by Robin Gerber | bio


I’ve been traveling, promoting "Eleanor vs. Ike" and speaking about Eleanor Roosevelt’s great leadership. I had the privilege of speaking to nearly 100 women in Sacramento, Calif., on Feb. 6, one day after Super Tuesday.

It was a wonderful audience of women in high-level jobs in state government and education, and they loved hearing about Roosevelt’s exploits, from holding her all-women press conferences to arranging for the African-American contralto Marian Anderson to sing at the Lincoln Memorial in 1939 after the Daughters of the American Revolution had refused her permission to sing in Constitution Hall.

Roosevelt said, "Every time we shirk making up our minds or taking action we weaken our spirit and our ability to be fearless."

Roosevelt was always fearless in pursuit of her goals, but it was never easy for her. She fought her fears every step of the way. She learned to stand up to her critics, or to ignore them, by "getting skin as thick as a rhinoceros hide." It’s a Roosevelt quote that Sen. Hillary Clinton often repeats, and no wonder.

I think we forget how much courage it takes to run for public office, to expose yourself over and over again to criticism, attacks, gossip and rejection. For women, the road is even harder since our culture has yet to fully accept women as leaders.

I suspect that Clinton has fears much as Roosevelt did — fears that she fights every day so she can appear strong and confident, as she must. These are particularly hard weeks for Clinton, as Sen. Barack Obama racks up a string of primary victories.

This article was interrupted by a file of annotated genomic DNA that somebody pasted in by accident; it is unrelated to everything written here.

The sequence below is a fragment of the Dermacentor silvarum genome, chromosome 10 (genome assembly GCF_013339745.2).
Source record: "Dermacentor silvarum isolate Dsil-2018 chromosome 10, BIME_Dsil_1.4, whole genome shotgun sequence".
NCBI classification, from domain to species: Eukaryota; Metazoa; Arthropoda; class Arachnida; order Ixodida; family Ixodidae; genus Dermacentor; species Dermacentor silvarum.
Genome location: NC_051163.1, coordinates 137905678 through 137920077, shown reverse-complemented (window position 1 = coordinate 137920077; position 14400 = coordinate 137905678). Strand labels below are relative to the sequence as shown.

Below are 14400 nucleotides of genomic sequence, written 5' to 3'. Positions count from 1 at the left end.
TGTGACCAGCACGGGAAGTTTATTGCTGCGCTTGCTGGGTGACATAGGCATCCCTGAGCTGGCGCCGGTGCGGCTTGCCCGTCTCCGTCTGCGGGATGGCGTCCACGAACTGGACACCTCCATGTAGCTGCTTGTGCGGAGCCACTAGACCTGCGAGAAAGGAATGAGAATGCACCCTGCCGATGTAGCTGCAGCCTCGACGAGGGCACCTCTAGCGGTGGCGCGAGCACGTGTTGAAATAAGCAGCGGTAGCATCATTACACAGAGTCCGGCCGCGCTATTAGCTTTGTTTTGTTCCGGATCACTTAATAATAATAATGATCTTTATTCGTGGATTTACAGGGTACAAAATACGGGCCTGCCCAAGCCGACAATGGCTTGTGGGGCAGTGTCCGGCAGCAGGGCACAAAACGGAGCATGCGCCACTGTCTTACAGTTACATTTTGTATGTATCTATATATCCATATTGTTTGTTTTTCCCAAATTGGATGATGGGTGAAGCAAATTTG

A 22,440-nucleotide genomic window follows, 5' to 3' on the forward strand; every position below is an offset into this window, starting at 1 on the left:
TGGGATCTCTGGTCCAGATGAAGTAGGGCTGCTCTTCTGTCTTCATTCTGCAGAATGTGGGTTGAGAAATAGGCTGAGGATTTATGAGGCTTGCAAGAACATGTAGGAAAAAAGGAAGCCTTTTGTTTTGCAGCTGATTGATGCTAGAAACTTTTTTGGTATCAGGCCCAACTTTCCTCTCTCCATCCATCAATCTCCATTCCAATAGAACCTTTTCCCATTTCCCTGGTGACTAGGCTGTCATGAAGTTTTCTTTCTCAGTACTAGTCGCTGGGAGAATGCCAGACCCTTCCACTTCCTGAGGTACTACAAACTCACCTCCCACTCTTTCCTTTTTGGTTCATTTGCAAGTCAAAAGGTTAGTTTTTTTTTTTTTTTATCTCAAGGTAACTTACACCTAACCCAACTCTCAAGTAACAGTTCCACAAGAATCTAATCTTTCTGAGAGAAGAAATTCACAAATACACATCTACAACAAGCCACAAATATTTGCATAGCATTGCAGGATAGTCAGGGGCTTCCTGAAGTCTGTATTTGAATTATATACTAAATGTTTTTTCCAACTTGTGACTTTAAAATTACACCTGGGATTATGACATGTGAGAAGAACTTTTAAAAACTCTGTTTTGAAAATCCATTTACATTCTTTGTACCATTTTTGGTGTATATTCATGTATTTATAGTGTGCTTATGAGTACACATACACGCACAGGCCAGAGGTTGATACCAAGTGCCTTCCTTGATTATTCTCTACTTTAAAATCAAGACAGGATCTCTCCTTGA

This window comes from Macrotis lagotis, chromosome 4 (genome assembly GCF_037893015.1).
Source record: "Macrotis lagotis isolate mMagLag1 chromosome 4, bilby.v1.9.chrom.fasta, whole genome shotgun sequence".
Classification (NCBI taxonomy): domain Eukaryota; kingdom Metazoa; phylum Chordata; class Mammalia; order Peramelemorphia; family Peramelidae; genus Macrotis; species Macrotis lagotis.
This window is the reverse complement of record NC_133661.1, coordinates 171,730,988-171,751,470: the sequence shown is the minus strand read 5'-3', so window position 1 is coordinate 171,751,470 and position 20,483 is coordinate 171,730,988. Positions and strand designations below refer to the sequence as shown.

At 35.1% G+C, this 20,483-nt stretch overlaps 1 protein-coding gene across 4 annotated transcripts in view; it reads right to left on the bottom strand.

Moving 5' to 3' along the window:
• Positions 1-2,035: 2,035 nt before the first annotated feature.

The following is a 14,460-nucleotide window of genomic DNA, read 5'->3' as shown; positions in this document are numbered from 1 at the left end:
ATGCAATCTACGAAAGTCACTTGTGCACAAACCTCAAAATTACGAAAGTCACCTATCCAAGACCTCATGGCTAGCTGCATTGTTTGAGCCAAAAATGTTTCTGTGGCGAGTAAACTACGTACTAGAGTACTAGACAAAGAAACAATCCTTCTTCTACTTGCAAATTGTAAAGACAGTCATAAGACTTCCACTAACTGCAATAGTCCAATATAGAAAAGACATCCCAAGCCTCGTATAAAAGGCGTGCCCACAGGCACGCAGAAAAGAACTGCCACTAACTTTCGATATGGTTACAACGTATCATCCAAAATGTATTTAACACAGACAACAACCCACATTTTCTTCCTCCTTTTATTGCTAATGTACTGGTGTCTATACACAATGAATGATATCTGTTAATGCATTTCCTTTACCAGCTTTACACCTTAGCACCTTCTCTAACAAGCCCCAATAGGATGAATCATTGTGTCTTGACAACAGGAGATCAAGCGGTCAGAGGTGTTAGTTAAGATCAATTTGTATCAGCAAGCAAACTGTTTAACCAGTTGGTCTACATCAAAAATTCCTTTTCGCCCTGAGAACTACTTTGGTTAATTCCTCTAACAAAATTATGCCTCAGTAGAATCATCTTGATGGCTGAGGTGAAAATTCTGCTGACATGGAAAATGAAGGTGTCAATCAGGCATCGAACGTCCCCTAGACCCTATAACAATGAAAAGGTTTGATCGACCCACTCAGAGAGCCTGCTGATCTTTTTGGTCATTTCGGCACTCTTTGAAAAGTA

Clinton knows this can all turn around quickly, but that doesn’t make it easy. The fear of losing the race; the fear of letting down her supporters, friends, family; the fear that the country will suffer without her leadership — these are all real and legitimate feelings that Clinton has to battle in herself.

The press and public don’t appreciate the force of will it takes for her to come out strong and positive and smiling at every event and during every public moment. Roosevelt would have some understanding, although even she did not take the final, courageous step of waging a fight for public office.

"We don’t become heroes overnight," Roosevelt said, "just a step at a time, finding strength and courage and confidence every time we look fear in the face. You must do the thing you think you cannot do."

Which of us believes she can become president? Not many, I suspect — certainly I don’t — but I do want to see a woman president. Thank goodness Clinton is doing the thing that history and so many critics tell her she cannot do.

Robin Gerber writes about women and politics for Women’s Voices for Change. Her new novel is "Eleanor vs. Ike" (Harper/Avon January 2008). Visit her website.

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